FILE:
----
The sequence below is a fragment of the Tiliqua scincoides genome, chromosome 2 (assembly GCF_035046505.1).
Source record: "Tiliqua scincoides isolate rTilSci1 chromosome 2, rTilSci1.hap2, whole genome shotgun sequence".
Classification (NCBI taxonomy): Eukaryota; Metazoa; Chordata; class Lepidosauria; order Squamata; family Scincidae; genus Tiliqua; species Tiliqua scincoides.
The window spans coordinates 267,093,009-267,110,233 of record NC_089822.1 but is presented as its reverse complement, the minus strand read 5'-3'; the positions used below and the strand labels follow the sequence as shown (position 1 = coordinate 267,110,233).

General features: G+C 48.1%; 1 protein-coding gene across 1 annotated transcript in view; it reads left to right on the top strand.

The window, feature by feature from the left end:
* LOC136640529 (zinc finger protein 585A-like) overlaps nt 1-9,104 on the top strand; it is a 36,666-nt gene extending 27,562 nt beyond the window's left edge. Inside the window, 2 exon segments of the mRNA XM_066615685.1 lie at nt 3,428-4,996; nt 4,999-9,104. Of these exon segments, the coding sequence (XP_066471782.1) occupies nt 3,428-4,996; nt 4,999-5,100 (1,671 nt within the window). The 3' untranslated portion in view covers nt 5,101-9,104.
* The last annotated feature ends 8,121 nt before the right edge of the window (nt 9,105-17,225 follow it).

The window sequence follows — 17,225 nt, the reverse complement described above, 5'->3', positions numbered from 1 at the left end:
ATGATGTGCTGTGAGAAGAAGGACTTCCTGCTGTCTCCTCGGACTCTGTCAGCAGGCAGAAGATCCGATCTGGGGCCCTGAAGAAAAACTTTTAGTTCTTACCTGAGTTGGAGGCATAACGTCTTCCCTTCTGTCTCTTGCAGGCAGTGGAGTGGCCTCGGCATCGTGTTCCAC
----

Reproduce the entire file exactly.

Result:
The sequence below is a fragment of the Tiliqua scincoides genome, chromosome 2 (assembly GCF_035046505.1).
Source record: "Tiliqua scincoides isolate rTilSci1 chromosome 2, rTilSci1.hap2, whole genome shotgun sequence".
Classification (NCBI taxonomy): Eukaryota; Metazoa; Chordata; class Lepidosauria; order Squamata; family Scincidae; genus Tiliqua; species Tiliqua scincoides.
The window spans coordinates 267,093,009-267,110,233 of record NC_089822.1 but is presented as its reverse complement, the minus strand read 5'-3'; the positions used below and the strand labels follow the sequence as shown (position 1 = coordinate 267,110,233).

General features: G+C 48.1%; 1 protein-coding gene across 1 annotated transcript in view; it reads left to right on the top strand.

The window, feature by feature from the left end:
* LOC136640529 (zinc finger protein 585A-like) overlaps nt 1-9,104 on the top strand; it is a 36,666-nt gene extending 27,562 nt beyond the window's left edge. Inside the window, 2 exon segments of the mRNA XM_066615685.1 lie at nt 3,428-4,996; nt 4,999-9,104. Of these exon segments, the coding sequence (XP_066471782.1) occupies nt 3,428-4,996; nt 4,999-5,100 (1,671 nt within the window). The 3' untranslated portion in view covers nt 5,101-9,104.
* The last annotated feature ends 8,121 nt before the right edge of the window (nt 9,105-17,225 follow it).

The window sequence follows — 17,225 nt, the reverse complement described above, 5'->3', positions numbered from 1 at the left end:
ATGATGTGCTGTGAGAAGAAGGACTTCCTGCTGTCTCCTCGGACTCTGTCAGCAGGCAGAAGATCCGATCTGGGGCCCTGAAGAAAAACTTTTAGTTCTTACCTGAGTTGGAGGCATAACGTCTTCCCTTCTGTCTCTTGCAGGCAGTGGAGTGGCCTCGGCATCGTGTTCCAC